by Jessica Tharaud
Including performances from five different jazz groups, last night’s “Jazz Night” allowed the audience to see the immense skill of the participants Monday at 7:00 p.m. in the band and choir room.
Music teacher Richard Labedz, who conducts the various jazz groups, started the night off by welcoming the attendees to the concert in an “intimate setting,” which allowed the audience to feel more engaged with the student performers.
First, vocal jazz group Tiger BeBop took the stage with a jazz rendition of the classic song “Blue Skies,” written by Irving Berlin. Senior Juliet Roll conducted the performance, which showed off the range of the singers and energized the audience with the famous melody.
For their last song, the group concluded with “Hit That Jive, Jack,” written by Johnny Alston and Campbell Skeets Tolbert. While the singers with the deepest voices mimicked the sound of a bass in the background, this spunky song featured several soloists. Notably, Roll used her bluesy tone of voice to sing a pleasant solo.
Next, the Jazz Lab Band, an instrumental jazz ensemble, brought its musicians to the forefront, displaying their impressive hard work and cohesiveness through songs like “Blue Bossa,” composed by Kenny Dorham, and “Cold Duck Time,” composed by Eddie Harris.
Playing classic jazz songs with original arrangements created by the group, Jazz Workshop left the audience floored. Not only did they play their instruments exceedingly well, but they also had composed the arrangements to the music they played, including the intriguing song “Equinox,” originally composed by John Coltrane.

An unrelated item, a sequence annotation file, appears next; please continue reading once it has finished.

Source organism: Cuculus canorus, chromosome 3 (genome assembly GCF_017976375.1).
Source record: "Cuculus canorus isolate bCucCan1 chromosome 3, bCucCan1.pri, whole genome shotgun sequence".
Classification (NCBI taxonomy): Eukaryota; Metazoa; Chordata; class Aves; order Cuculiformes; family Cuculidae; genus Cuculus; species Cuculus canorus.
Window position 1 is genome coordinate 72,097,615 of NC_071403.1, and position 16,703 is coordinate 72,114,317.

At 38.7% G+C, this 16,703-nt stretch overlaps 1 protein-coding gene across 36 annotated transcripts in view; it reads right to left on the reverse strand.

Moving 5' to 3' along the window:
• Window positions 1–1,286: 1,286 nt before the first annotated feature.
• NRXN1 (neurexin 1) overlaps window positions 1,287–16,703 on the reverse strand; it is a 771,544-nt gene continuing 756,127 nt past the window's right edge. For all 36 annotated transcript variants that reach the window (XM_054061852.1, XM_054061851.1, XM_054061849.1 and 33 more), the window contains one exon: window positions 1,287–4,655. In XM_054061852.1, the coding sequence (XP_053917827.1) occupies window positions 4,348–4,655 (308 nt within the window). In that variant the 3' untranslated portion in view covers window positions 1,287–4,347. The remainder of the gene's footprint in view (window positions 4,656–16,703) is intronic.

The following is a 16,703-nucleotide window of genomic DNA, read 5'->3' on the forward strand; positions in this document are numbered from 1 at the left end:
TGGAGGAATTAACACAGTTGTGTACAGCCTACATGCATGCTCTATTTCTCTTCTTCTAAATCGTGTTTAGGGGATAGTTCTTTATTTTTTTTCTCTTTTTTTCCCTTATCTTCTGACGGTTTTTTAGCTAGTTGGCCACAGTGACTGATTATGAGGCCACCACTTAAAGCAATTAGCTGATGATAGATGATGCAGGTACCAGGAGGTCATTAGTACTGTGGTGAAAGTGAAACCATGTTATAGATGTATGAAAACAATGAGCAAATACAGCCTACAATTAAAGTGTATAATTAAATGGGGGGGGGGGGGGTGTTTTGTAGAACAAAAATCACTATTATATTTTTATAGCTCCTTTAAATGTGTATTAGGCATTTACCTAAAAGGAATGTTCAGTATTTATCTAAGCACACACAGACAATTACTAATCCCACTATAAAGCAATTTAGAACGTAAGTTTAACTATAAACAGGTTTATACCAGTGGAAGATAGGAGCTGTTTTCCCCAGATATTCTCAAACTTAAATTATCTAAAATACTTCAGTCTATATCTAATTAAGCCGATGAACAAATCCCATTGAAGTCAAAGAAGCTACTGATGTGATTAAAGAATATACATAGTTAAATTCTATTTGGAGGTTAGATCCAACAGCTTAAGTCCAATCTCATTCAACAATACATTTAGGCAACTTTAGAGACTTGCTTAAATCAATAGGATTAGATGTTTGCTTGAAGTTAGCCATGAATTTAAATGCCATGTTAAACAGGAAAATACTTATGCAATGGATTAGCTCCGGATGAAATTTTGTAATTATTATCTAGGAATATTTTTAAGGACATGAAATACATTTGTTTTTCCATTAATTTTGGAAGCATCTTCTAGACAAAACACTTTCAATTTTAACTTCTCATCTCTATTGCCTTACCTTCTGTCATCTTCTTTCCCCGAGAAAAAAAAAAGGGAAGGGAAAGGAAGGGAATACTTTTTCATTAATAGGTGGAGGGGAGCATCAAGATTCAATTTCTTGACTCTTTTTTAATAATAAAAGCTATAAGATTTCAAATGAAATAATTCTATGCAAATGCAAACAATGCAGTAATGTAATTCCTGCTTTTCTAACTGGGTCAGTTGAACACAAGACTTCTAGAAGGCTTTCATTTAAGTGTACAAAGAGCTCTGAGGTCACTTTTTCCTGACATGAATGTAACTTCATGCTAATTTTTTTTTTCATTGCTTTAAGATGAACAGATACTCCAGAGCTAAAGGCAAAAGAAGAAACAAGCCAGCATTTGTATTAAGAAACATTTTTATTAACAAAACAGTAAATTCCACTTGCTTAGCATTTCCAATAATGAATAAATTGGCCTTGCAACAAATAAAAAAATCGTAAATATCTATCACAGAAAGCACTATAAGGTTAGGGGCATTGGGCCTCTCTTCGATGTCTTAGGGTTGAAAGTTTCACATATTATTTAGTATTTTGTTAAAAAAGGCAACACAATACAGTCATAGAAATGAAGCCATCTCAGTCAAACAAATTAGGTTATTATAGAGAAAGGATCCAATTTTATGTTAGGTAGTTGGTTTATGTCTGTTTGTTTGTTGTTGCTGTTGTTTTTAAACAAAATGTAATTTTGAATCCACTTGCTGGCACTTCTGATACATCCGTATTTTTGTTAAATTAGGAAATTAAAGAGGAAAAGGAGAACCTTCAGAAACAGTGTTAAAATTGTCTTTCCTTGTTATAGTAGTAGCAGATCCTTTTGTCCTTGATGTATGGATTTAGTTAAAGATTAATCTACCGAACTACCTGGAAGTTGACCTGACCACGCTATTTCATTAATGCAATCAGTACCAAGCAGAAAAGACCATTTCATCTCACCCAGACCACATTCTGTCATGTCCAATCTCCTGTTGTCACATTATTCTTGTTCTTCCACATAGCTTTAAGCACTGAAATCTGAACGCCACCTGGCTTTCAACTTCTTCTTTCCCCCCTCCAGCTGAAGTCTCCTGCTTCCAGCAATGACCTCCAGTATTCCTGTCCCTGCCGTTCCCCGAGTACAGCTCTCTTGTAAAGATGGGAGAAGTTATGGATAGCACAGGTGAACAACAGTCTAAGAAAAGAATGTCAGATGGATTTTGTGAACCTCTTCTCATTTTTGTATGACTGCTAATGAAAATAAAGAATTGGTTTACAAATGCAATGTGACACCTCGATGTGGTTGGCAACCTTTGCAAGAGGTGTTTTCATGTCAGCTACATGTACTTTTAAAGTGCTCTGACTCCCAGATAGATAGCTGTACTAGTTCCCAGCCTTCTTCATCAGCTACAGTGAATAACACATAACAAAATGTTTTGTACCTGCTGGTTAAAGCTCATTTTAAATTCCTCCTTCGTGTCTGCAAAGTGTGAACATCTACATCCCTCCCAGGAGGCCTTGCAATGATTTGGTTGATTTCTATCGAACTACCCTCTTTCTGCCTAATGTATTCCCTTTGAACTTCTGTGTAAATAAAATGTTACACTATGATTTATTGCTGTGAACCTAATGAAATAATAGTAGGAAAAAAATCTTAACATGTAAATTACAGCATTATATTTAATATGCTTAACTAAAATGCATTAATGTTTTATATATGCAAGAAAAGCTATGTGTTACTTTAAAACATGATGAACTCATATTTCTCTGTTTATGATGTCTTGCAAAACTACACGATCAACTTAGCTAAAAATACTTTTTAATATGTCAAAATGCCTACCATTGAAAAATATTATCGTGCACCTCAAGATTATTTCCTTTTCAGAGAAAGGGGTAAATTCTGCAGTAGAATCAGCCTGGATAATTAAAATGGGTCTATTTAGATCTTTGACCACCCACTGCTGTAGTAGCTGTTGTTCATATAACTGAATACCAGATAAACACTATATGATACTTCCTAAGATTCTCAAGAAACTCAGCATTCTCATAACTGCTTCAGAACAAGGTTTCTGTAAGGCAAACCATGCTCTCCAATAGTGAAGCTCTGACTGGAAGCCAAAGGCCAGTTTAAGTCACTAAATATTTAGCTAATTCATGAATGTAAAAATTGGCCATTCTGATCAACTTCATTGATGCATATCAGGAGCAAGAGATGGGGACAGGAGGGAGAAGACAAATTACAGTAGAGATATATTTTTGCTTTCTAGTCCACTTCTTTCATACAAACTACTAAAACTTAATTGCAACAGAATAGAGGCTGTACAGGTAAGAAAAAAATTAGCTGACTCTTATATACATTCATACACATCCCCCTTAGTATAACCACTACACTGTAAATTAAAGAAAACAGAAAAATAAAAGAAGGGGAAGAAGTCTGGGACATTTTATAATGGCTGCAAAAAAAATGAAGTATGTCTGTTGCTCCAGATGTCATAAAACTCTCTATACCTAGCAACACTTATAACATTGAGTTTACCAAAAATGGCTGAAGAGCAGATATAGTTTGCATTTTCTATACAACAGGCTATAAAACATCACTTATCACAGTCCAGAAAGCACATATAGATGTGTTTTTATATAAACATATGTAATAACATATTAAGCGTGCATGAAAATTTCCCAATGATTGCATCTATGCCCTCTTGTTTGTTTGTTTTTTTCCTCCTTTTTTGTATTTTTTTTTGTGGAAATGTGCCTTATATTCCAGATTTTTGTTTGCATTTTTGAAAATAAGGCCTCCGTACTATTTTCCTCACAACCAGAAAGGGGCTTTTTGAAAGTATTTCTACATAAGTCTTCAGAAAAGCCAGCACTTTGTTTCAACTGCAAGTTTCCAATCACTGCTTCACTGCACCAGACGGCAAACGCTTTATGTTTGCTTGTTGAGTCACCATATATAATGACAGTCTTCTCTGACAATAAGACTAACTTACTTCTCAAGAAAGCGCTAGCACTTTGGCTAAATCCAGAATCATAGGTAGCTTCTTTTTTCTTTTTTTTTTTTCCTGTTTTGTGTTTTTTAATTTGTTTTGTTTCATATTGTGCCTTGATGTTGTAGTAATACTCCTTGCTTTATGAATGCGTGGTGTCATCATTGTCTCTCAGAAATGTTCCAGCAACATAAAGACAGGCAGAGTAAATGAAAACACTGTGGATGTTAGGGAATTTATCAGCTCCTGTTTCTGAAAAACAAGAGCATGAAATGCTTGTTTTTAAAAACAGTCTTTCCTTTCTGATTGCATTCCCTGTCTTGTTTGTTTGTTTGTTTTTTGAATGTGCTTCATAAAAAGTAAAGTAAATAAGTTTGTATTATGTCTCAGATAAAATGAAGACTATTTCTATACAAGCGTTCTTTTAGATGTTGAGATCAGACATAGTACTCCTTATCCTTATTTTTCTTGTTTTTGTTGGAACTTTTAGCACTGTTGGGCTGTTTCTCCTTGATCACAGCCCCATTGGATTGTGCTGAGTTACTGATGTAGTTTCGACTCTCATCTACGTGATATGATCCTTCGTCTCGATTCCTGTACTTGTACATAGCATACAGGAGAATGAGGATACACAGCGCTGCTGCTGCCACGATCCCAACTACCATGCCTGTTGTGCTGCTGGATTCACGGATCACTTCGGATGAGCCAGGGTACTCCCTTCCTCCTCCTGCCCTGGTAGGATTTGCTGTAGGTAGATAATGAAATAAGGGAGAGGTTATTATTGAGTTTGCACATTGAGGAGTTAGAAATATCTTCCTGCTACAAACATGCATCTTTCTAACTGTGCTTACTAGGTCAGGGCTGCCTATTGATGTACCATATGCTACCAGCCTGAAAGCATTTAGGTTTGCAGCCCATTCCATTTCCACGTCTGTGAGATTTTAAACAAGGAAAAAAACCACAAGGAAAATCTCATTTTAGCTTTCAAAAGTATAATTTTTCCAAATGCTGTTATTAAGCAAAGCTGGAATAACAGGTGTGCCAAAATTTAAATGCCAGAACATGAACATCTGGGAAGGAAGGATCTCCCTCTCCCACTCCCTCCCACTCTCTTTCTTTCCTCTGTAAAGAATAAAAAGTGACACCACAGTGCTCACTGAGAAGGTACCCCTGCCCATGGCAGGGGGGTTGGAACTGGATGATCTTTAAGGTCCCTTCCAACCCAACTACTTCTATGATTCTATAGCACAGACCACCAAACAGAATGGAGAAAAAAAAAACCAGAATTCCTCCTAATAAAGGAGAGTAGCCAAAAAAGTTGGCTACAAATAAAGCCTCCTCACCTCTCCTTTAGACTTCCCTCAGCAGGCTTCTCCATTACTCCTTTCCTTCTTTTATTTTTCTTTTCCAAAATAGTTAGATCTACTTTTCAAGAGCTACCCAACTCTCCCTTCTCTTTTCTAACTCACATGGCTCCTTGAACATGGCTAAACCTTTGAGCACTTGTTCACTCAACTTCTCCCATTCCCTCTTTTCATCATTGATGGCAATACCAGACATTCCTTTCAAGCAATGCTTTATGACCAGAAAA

Featuring sophomore Matt Shifrin on vocals, the Advanced Jazz Improv group comprised of fewer members, but incredible talent. The group harmonized well together, and each member gave it their all to a great reaction from the crowd. Shifrin’s classic, Sinatra-like tone allowed the audience members to really relax and enjoy the performance. In the song “How High the Moon,” composed by Morgan Lewis, with lyrics written by Nancy Hamilton, Shifrin crooned about love for another.
Jazz Ensemble then took the stage, the final group to perform and by far the largest. Comprising of many students from previous jazz groups, Jazz Ensemble brought the room to life with its energy and excitement. “My Ship,” composed by Kurt Weill for the 1941 Broadway musical “Lady in the Dark,” featured students doubling on instruments, a jazz term for when musicians play more than one type of instrument.
Overall, the night was exciting and energizing. The audience enthusiastically watched, applauded, and at times clapped along with the beat. It was a great night for everyone who attended and performed.